http://blogs.cfr.org/levi/2012/10/05/how-can-we-cope-with-deep-climate-uncertainty/

    • Hey, Willard, What has happened to “The Curious Case of Jim Cripwell”? I have looked at Isaac held’s blog and haven’t seen anything yet.

      • Jim Cripwell,

        Here was his reply:

        > Doing this through an intermediary seems very awkward. He can always send me an e-mail with an exposition of his ideas and I will respond directly to him. I am not sure from skimming your links whether what he is getting at is semantic or physical. I talk about the arbitrariness in the definition of the no-feedback response on my blog in post #24.

        This was mine:

        > Of course, this is awkward. And the reward is quite thin. But that
        would be nice if you show up there and tell him so. Or if you email
        him directly. If you prefer not, I would understand. In that case, I’ll simply post your last email.

        So here I have.

        It’s easy to find his emain, ya know.

      • Willard. Thank you very much indeed for trying. I have never had any lick peersuading any blog owner to print my ideas, so I have pretty much given up trying.

        But it was very kind of you, indeed, to try to get publicity for me, and present my ideas to a wider audience.

      • Jim Cripwell,

        Grateful to obliged.

        You know, this is not about promoting your idea. This is to promote how to do science and how to settle scientific questions. You seem to claim that your interest lies on the side of science. I am at loss why you think coming up here and challenging patzers will help you settle anything.

        There is no need to have a formal definition of what science is to do science. All it takes for wants to play the science game play like scientists. You’re not playing like a scientist by coming up here: even Senior looks more like a peddler than a scientist when he comes to post his almost irrelevant drive-bys.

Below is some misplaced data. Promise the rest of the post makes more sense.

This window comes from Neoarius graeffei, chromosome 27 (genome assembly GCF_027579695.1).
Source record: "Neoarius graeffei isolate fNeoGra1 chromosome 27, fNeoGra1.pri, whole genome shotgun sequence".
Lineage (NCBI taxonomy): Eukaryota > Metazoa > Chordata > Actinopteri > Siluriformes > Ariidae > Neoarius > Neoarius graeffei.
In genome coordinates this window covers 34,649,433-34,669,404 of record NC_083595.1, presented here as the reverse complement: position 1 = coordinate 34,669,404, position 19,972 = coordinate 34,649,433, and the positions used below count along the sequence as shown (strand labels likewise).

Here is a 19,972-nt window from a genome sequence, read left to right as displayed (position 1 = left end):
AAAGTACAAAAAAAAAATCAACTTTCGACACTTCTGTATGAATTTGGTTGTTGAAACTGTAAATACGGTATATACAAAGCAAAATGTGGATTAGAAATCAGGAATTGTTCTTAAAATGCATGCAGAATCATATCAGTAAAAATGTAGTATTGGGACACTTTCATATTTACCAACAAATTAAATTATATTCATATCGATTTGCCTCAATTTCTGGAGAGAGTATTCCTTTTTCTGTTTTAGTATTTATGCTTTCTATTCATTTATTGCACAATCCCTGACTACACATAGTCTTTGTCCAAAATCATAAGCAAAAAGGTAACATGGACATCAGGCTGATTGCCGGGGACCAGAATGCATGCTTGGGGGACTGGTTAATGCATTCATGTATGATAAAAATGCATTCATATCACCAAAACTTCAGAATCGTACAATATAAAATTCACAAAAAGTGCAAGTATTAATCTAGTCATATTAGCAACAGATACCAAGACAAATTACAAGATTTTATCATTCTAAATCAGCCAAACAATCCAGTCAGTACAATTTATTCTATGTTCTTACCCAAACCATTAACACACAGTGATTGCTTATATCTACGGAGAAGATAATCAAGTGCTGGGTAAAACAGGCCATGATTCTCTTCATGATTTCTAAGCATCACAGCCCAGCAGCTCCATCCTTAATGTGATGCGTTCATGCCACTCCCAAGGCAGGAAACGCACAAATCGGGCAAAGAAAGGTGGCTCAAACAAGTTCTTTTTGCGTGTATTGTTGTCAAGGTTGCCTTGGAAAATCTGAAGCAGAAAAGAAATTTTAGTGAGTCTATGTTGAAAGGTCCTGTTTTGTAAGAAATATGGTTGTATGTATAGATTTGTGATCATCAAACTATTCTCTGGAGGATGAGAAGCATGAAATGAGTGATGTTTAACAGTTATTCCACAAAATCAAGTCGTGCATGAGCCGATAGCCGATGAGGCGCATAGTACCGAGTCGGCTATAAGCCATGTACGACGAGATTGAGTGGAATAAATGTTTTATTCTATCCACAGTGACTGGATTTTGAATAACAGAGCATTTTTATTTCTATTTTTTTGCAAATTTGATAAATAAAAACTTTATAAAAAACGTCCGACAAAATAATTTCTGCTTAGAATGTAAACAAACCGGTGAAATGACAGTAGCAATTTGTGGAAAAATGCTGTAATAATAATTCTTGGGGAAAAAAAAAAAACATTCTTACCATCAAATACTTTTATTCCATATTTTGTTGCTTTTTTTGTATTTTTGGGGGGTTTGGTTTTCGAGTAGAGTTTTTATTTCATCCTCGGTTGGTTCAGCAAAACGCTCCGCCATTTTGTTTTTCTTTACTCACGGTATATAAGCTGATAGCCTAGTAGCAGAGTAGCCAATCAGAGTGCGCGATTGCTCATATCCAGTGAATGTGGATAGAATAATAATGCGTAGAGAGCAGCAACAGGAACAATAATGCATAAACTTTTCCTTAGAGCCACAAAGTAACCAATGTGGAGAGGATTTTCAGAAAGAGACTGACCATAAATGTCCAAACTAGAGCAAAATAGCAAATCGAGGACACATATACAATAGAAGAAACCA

Think of science as a game. I believe there is no accepted general definition of what a game is for human beings. That lack of definition does not prevent anyone to play games. Anyone can provide an existential proof of that statement, more so if are we playing a game right now.

        In my opinion, playing the scientific game entails seeking challenges for your theory by yourself. If you don’t have access to the publication process, the only strategy you have is to contact scientists and hope to get their interests.

        Even Girma tried it with Trenberth. I’m not sure where else he tried, and why really, but let’s not digress. Your theory can’t be worse than Girma’s curve fitting, can’t it?

        Let’s not that there is the scientific game and the scientist game. Here’s how to play the scientist game:

        http://neverendingaudit.tumblr.com/post/13157516404

        Let’s hope David Springer won’t spill any coffee by reading this.

      • David Springer’s dogs ate some words from this sentence:

        > All it takes for wants to play the science game play like scientists.

        It should read:

        > All it takes to play the science game is to play like scientists do.

        Or something like that.

        Let’s hope Latimer finds this sentence not too gnomic for his own satisfaction.

  84. My short list of debatable questions:
    1. Can we at least agree to pick low-hanging fruit wherever we can? For example, decouple lighting from heat production as much as possible (passive solar is good for this). Promote heating homes and water heaters with solar as much as possible, wherever it is cost-beneficial to do so? Make uses of carbon-based energy as efficient as possible, because no matter what you believe about the urgency of CAGW we are nowhere near to being able to give up on carbon-based energy sources even if everyone agreed that we should?
    2. Should we increase nuclear power? If so are we aware of the terrible costs of effing up (and are we capable of managing these risks?)
    3. Are we prepared to make large public investments in R&D for non-carbon based sources of energy? Private corporations which live or die on their quarterly financial reports can’t be expected to do this on the scale that it needs to be done. Are we capable of making a sustained, rational effort without letting politicians pervert it to favor their special interests? No more Solyndras? No more corn ethanol cronyism?

    • BobK,

      Your questions demonstrate an example of the thought process that are blocking progress. In effect, you are advocating “every little bit helps” and government intervention to make it happen.